I’m not picking on Ross or Anne here at all. I just happened to see their tweets and I just happened to click through to the article to read what actually happened. (It seemed too unbelievable to me that the bombing was intentional.)
Their tweets led me to these thoughts on disinformation and helped me link the old game of broken telephone with something that’s happening daily in modern adult life. They helped me recognize just how easy it is to spread false or misleading information when the message we’re sharing is something sensational.
What led me to take this whole thing more seriously and write this essay was what happened next.
A few days after I saw Ross and Anne’s tweets, I happened to see that the WikiLeaks Twitter account had also tweeted about this ‘bombing’ incident:
The WikiLeaks tweet reads, “US fighter jets bomb Australia’s great barrier reef.”
The BBC article, linked in WikiLeaks tweet, is different than the one that Ross and Anne shared, so I thought that maybe some new information had surfaced that proved the military was intentionally bombing the reef (WikiLeaks is, after all, known for leaking information).
Let’s read and find out. The BBC article is short; it’s only three paragraphs. Here’s the second paragraph:
The two planes jettisoned four bombs in more than 50m (165 ft) of water, away from coral, to minimise damage to the World Heritage Site, the US navy said.
It’s almost laughable how accurately the opposite message is being conveyed by a simple tweet. Except it’s not laughable, because the WikiLeaks Twitter account has 1.9 million followers and 185 people retweeted that misleading message.
If each of those people who retweeted the message only had 100 followers (which is likely far below the real average), that’s an additional 18,500 people who saw WikiLeak’s tweet just from those retweets, an additional 18,500 people who heard a whisper because 185 people thought the message was worthy of sharing, a message that was quite different from the truth.
The article linked in the tweet by WikiLeaks had three paragraphs, a grand total of 74 words. How many of those 185 people who retweeted and shared the WikiLeaks message actually clicked on the link and verified the facts for themselves?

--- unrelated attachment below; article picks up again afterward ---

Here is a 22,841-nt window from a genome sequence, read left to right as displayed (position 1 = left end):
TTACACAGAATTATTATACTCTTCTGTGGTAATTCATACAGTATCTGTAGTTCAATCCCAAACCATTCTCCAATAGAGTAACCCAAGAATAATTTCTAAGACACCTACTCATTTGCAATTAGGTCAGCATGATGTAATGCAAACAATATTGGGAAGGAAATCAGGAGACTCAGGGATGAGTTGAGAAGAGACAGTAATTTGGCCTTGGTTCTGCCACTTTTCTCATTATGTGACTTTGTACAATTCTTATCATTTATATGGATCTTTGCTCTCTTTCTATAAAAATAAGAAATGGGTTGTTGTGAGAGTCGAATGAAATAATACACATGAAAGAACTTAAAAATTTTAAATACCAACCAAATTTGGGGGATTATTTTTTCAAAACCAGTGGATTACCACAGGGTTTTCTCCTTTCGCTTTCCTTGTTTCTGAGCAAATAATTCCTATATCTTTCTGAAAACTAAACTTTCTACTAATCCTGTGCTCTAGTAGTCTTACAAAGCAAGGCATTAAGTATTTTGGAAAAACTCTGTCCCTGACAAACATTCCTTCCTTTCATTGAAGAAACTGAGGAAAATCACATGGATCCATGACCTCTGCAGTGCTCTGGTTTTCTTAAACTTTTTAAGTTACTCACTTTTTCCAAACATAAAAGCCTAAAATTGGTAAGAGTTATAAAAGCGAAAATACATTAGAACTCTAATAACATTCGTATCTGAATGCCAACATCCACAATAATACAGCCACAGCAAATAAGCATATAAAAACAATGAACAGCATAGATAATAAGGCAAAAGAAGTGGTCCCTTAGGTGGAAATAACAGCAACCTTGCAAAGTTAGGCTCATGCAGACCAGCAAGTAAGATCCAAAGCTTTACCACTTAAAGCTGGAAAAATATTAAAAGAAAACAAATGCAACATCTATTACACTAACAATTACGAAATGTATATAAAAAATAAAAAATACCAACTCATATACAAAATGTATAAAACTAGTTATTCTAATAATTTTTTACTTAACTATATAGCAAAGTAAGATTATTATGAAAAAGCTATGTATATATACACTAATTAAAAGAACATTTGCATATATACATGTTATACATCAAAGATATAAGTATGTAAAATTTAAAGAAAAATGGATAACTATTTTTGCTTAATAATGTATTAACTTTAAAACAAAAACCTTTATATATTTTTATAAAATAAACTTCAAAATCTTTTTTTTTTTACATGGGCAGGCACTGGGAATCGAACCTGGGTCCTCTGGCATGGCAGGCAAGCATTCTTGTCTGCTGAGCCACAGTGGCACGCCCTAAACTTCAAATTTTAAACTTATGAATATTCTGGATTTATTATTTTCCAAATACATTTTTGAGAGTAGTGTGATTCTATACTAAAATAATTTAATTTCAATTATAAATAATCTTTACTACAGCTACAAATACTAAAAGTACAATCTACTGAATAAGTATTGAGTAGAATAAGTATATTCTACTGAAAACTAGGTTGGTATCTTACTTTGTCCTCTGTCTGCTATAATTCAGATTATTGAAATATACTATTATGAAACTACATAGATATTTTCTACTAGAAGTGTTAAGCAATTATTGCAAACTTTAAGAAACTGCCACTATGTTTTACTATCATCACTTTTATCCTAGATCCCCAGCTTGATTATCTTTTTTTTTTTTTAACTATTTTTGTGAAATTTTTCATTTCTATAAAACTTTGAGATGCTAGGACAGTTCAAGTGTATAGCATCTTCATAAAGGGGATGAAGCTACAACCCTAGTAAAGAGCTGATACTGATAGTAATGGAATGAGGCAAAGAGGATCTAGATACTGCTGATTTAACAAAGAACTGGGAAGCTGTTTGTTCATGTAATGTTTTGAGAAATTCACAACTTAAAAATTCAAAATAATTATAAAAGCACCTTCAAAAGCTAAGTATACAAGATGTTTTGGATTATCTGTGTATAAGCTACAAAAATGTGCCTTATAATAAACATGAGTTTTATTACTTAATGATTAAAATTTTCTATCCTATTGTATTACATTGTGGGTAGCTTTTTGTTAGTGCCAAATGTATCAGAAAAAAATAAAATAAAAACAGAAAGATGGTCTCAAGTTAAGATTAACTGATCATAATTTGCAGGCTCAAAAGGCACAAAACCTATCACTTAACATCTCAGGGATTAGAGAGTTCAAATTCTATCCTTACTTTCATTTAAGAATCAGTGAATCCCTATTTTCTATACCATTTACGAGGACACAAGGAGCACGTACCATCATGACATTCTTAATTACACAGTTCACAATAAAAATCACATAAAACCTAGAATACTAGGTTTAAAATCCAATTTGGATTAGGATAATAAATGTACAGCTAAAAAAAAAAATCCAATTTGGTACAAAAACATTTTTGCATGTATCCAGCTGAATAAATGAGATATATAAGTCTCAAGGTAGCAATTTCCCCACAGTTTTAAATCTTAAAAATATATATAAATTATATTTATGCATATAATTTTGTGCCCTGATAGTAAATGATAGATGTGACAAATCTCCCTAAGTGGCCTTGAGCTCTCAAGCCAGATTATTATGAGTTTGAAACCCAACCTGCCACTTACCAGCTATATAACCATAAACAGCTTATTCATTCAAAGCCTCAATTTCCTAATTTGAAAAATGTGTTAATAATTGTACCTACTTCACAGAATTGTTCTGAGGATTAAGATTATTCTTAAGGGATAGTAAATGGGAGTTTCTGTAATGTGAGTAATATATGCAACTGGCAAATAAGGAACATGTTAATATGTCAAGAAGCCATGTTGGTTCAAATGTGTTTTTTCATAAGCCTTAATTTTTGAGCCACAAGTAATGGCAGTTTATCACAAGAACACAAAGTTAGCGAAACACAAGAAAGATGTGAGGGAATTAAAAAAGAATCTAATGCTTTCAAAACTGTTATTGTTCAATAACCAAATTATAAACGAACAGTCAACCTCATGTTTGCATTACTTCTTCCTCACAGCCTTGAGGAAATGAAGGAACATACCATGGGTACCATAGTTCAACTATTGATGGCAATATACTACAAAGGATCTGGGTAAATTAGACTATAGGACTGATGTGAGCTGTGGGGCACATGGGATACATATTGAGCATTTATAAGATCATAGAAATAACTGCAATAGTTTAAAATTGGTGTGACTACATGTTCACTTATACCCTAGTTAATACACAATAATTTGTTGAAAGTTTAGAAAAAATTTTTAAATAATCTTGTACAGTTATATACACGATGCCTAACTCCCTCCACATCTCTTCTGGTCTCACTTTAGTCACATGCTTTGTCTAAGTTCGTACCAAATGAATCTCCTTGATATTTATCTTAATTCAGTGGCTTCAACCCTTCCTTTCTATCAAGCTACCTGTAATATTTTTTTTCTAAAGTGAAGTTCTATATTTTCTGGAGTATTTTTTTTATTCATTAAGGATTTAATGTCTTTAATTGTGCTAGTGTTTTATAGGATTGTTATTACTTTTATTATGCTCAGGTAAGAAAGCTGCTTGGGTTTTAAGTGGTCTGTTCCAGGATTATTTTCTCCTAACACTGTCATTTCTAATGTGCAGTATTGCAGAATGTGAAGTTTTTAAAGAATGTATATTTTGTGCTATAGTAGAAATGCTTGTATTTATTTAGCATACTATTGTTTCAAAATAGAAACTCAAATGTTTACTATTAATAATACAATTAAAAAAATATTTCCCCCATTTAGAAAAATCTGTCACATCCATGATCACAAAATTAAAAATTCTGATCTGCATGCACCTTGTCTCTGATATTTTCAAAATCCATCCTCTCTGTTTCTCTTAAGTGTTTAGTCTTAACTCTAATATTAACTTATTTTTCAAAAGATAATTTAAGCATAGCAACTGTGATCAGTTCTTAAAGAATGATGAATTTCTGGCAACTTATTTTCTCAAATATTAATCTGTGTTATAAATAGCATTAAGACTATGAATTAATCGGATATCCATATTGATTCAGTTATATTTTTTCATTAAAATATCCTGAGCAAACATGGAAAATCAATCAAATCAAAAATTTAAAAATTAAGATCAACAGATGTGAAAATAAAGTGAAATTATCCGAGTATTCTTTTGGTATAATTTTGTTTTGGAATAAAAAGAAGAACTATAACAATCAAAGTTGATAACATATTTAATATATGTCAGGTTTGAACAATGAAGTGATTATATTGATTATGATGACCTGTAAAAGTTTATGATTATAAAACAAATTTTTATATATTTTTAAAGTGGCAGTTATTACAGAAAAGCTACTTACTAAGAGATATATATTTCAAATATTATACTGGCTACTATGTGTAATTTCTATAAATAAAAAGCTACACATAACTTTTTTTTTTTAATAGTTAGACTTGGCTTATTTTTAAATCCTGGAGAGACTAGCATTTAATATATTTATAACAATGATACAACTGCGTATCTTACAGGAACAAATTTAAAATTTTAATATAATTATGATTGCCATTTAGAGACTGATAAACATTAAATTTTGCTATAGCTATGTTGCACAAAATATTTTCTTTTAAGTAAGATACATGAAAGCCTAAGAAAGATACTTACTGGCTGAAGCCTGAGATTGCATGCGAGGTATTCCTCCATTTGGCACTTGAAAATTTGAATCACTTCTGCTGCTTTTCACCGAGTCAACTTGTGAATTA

I’m sure neither Ross or Anne meant any harm by their tweets and I doubt that any of the 185 people who retweeted WikiLeaks meant any harm either. I also doubt any real harm was caused (the military can probably handle a little criticism).
However, Ross has 5,679 Twitter followers and Anne has 717; that’s potentially 6,396 ears they whispered their misleading messages into. That’s not even mentioning the 1.9 million WikiLeaks followers or the exponential effect of the people who retweeted WikiLeaks.
Whether any harm was done in this particular case is beyond the point. The point is that we’re all participating in a global game of broken telephone and that we’re all, myself included, responsible for what we share.
We need to be more careful.
Share Responsibly or Don’t Share at All
What if the Internet was around when cigarettes were being marketed as ‘good for you’? How many funny or sensational tweets containing cigarette-promoting ideas would’ve been retweeted, unknowingly contributing to the future death of millions?
We are the media now and that makes each one of us a media transmitters. Messages spread with our help. If someone in a game of broken telephone refused to pass along a message until they were certain they had it right, the truth would have a greater chance at survival.
Only we can stop the perpetuation of fabricated information. Unless we all start accepting this responsibility we risk assisting those who are pushing misinformation for their own agenda.
If you’re going to share something, please, check the facts.
Recognize the power you hold in your hands as you communicate and share online. Recognize that when you share things today you can reach billions of people, not just those in your immediate vicinity or those who you know, but people all over the planet.
When in doubt, do what I do and leave it out. It’s far better to share silence than to risk sharing false messages that could harm people.
If you don’t know the facts, share questions instead of sensational assumptions. My dad always used to say, “when you assume, you make an ‘Ass’ out of ‘U’ and ‘Me’.“
Assume nothing. Reject sensational attention-seeking. The truth will always be more durable and long-lasting than hollow sensationalism.
Share the truth. Fix the broken telephone.